|Geann Pineda |||Feb 26, 2015 03:17 AM EST|
(Photo : REUTERS/Jason Redmond)
Deb Greene of Seattle, the first customer at Cannabis City, holds up her purchase signed by owner James Lathrop during the first day of legal retail marijuana sales in Seattle, Washington July 8, 2014.
Legal possession of marijuana takes effect in Washington D.C. on Thursday, February 26th, despite strong opposition from House Republicans.
Washington D.C. Mayor Muriel E. Bowser announced on Wednesday the legalization of marijuana will push through, defying Republican lawmakers' threats of an arrest for proceeding with the unlawful measure.
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"We believe that we're acting lawfully," Bowser said. "I have a lot of things to do in the District of Columbia. Me being in jail wouldn't be a good thing," she added.
Bowser argued voters in the District of Columbia had overwhelmingly approved Initiative 71 in November last year, which makes marijuana legal for recreational use. She said D.C. is prepared to implement the measure.
Under Initiative 71, adults at least 21 years old are allowed to possess up to 2 ounces or 56 grams of marijuana.
Sales are prohibited but sharing of up to an ounce is legal provided that person is at least 21 years old.
Planting of up to six marijuana plants at home is also allowed, but there should be no more than three mature plants.
Paraphernalia, such as bongs and pipes are also legal, but smoking in public is not allowed.
Since marijuana remains illegal under federal law, it will also be illegal in about 20 percent of the district which is owned by the federal government.
But the House Oversight Committee Chairman Jason Chaffetz of Utah pointed out, the legalization was unlawful citing a spending ban passed in December, that barred District of Columbia from spending government funds to make pot legal.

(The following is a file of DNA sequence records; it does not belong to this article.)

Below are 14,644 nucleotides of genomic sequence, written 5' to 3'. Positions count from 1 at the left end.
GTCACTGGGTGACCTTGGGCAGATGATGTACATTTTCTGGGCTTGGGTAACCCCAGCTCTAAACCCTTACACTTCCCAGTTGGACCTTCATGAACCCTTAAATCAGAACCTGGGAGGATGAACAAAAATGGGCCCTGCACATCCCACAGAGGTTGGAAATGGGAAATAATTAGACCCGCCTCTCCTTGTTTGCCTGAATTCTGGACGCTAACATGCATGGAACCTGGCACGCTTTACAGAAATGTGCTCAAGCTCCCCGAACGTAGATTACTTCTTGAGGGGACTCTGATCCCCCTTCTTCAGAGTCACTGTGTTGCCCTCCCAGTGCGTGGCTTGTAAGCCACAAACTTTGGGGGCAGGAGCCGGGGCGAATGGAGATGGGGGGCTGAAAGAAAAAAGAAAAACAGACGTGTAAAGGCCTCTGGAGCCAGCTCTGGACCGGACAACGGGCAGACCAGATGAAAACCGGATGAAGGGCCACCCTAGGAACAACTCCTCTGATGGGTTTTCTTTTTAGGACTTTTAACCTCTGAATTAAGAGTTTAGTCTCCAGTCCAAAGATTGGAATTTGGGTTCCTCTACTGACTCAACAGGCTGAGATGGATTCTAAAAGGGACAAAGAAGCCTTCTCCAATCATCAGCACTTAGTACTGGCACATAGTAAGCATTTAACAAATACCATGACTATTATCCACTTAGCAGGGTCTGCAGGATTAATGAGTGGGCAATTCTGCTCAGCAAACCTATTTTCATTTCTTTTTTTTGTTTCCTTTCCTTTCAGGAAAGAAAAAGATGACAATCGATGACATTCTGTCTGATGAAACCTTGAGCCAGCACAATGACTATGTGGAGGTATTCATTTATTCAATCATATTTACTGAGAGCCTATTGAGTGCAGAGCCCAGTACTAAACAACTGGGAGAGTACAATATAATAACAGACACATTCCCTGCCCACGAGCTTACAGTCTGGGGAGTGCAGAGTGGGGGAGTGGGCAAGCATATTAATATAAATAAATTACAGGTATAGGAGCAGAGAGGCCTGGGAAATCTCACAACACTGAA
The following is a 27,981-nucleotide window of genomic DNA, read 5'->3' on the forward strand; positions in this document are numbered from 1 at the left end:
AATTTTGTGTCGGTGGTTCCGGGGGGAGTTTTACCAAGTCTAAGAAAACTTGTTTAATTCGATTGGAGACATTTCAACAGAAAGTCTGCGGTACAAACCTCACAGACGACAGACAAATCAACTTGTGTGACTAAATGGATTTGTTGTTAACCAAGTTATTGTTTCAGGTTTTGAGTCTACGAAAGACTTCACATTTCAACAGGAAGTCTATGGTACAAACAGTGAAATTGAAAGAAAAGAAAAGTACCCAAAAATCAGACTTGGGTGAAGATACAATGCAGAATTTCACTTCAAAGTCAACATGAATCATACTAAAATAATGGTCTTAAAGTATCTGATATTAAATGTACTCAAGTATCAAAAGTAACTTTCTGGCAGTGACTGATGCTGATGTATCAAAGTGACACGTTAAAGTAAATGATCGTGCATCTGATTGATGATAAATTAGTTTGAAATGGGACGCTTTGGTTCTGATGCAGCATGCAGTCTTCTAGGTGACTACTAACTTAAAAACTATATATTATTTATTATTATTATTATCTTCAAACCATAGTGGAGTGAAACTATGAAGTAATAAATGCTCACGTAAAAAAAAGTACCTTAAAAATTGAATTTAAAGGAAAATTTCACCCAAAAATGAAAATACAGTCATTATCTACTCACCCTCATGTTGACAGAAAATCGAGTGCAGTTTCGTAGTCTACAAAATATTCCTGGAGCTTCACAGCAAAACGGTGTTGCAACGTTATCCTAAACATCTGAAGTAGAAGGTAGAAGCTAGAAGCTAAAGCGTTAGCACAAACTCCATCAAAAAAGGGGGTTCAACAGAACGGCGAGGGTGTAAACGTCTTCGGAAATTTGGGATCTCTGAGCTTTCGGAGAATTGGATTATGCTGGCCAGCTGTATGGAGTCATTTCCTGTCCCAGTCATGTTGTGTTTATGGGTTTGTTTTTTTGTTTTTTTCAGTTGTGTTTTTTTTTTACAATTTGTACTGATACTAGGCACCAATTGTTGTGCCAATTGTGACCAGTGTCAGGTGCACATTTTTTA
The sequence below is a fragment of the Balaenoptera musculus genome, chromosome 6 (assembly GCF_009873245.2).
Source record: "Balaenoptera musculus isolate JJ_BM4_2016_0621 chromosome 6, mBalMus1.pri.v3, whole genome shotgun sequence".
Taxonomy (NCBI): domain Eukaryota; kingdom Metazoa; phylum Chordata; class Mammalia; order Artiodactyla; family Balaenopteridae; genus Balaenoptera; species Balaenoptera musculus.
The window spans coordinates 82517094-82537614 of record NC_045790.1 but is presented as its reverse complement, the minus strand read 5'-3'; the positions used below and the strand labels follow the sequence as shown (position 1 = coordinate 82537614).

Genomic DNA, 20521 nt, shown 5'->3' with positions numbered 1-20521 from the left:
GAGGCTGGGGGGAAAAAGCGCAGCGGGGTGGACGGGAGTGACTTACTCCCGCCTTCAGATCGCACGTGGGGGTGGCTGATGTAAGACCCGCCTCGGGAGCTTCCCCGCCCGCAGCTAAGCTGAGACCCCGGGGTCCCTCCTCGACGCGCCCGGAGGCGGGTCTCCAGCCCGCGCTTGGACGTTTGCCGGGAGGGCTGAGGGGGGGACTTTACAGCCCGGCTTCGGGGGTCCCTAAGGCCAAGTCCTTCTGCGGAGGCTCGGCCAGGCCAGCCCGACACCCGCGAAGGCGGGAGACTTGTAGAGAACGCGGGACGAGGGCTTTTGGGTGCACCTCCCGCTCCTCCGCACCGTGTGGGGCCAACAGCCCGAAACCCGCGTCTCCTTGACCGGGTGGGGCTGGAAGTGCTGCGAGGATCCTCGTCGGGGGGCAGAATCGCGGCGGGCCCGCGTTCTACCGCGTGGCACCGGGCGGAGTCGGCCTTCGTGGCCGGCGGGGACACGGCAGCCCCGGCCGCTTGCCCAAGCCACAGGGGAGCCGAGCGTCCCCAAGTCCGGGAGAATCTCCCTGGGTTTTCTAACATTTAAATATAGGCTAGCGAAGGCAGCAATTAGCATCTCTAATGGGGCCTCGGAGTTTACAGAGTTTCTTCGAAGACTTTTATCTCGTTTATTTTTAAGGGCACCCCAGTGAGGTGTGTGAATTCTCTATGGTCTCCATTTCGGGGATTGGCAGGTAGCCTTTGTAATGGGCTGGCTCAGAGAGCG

But D.C. officials assert Initiative 71 was officially certified ahead of the spending ban, paving the way for its implementation as originally scheduled. They say there is no choice.
D.C. Council member Charles Allen is confident the move was above-board and backed by a solid legal ground.
"This has nothing to do with marijuana. This is about the autonomy of the District and the will of the District voters. Quite frankly, I think it's a perversion of democracy, what they are trying to do," Allen said.
Council member Vincent Orange meanwhile said it is proper to proceed with the legalization and let the courts decide should Congress would want to push it that far.
"This is not the time to blink. We are on sound legal footing and should go forward with legalization and let the courts decide," Orange said.
None of the key Republicans have categorically said that a lawsuit was on the table.
But a spokeswoman for Chaffetz said, "Consequences do come with violating federal law."
A fully budded marijuana plant ready for trimming is seen at the Botanacare marijuana store ahead of their grand opening on New Year's day in Northglenn, Colorado December 31, 2013.
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